THE ROLE OF CONNOISSEURSHIP IN DETERMINING THE TEXTILE CONSERVATOR'S TREATMENT OPTIONS
PATSY ORLOFSKY, & DEBORAH LEE TRUPIN
In examining the collective, specialized knowledge of our field, it is evident to the authors that textile conservators have been accumulating and responding to a great many external cultural factors. It is misleading to see ourselves as objective vessels who base conservation treatments on the traditional pillars of scientific research, art historical expertise, and conservation training. Knowledge from connoisseurs, the impact of the marketplace, the broadening and refining of our intellectual appreciation of other cultures, ingrained taboos that fashion our aesthetic tastes, and anecdotal evidence from fellow and traditional practitioners all provide guideposts that affect our treatment decisions.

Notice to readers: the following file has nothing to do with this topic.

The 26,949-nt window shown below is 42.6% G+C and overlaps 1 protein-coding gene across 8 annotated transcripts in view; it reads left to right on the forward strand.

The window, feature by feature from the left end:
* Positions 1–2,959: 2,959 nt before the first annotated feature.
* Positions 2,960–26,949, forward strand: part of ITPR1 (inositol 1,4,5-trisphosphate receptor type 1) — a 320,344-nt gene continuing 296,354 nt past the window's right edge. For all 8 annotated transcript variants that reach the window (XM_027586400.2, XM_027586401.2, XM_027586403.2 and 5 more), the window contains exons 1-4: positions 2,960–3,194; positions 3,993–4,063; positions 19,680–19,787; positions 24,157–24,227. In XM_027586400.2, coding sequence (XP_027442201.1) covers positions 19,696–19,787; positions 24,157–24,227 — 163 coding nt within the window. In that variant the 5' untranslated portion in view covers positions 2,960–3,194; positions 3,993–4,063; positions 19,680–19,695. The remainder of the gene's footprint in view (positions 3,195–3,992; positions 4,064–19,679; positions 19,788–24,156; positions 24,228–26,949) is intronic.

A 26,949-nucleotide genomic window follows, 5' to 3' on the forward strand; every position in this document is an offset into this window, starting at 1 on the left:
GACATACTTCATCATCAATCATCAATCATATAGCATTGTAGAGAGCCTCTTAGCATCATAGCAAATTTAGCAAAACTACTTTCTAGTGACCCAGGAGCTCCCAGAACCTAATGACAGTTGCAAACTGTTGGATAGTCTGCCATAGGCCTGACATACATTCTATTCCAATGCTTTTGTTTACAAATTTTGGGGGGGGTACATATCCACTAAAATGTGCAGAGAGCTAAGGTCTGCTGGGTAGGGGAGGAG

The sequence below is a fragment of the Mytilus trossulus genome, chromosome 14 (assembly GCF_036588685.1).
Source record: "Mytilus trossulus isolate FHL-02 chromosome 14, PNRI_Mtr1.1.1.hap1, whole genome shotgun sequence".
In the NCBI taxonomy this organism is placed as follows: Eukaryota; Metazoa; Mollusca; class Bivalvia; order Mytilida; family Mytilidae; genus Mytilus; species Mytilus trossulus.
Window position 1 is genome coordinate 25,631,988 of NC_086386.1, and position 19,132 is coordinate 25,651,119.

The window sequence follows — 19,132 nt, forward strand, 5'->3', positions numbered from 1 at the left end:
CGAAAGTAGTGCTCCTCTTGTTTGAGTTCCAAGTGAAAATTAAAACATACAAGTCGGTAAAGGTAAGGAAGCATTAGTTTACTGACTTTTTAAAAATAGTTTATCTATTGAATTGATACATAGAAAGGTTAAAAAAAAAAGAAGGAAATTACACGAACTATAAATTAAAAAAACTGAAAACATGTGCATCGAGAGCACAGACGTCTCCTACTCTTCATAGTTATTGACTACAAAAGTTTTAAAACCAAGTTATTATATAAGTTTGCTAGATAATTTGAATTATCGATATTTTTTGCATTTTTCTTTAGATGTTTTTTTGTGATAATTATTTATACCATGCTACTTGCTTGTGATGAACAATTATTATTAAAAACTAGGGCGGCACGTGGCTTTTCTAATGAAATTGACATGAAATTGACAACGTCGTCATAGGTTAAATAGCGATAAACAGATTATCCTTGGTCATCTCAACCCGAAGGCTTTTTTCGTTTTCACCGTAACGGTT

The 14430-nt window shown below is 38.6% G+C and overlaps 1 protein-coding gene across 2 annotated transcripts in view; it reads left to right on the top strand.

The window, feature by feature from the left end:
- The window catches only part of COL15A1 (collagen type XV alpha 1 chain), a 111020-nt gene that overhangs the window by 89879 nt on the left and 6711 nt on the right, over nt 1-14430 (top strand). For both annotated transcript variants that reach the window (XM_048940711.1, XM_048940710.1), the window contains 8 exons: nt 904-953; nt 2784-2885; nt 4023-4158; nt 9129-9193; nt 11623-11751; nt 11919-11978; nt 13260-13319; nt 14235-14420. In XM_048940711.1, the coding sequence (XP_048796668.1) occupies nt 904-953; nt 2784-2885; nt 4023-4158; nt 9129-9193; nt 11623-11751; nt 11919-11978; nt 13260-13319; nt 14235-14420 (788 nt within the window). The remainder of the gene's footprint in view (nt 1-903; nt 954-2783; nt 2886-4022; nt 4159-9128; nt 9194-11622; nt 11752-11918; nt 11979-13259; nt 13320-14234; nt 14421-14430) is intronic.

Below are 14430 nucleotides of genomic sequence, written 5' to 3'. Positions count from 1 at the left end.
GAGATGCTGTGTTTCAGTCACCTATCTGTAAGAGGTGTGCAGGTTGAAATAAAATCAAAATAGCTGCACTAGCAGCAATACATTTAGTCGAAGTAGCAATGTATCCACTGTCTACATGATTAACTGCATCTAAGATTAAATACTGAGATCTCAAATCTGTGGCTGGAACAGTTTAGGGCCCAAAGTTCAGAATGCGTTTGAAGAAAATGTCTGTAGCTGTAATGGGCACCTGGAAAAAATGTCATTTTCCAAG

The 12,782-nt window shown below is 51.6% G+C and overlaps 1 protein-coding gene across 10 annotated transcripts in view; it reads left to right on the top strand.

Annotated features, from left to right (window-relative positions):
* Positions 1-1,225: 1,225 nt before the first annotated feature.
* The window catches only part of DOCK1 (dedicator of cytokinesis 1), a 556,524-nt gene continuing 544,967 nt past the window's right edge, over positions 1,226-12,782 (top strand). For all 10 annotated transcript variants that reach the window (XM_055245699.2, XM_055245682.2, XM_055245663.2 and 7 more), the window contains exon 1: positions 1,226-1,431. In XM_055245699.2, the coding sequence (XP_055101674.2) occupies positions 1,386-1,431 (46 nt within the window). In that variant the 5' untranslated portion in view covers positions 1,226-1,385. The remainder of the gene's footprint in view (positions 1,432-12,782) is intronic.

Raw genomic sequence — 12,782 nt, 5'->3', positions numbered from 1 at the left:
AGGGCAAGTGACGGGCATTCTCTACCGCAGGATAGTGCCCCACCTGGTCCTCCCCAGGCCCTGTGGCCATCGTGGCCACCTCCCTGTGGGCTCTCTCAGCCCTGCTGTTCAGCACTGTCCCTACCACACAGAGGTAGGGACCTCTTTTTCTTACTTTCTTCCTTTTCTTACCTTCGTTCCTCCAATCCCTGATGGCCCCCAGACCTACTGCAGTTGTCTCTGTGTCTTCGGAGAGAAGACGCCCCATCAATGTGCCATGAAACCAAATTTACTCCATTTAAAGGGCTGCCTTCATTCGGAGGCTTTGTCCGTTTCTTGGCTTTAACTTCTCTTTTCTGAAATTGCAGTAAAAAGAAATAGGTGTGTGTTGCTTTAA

Connoisseurship bias issues are neither positive nor negative but are forces that influence nearly every level of thinking in textile conservation and permeate the decision-making process. The authors believe that recognizing and accepting the connoisseurship bias as an integral part of conservation decision making and articulating why we decide to treat or not to treat certain textiles, are important signs of the maturation of the profession.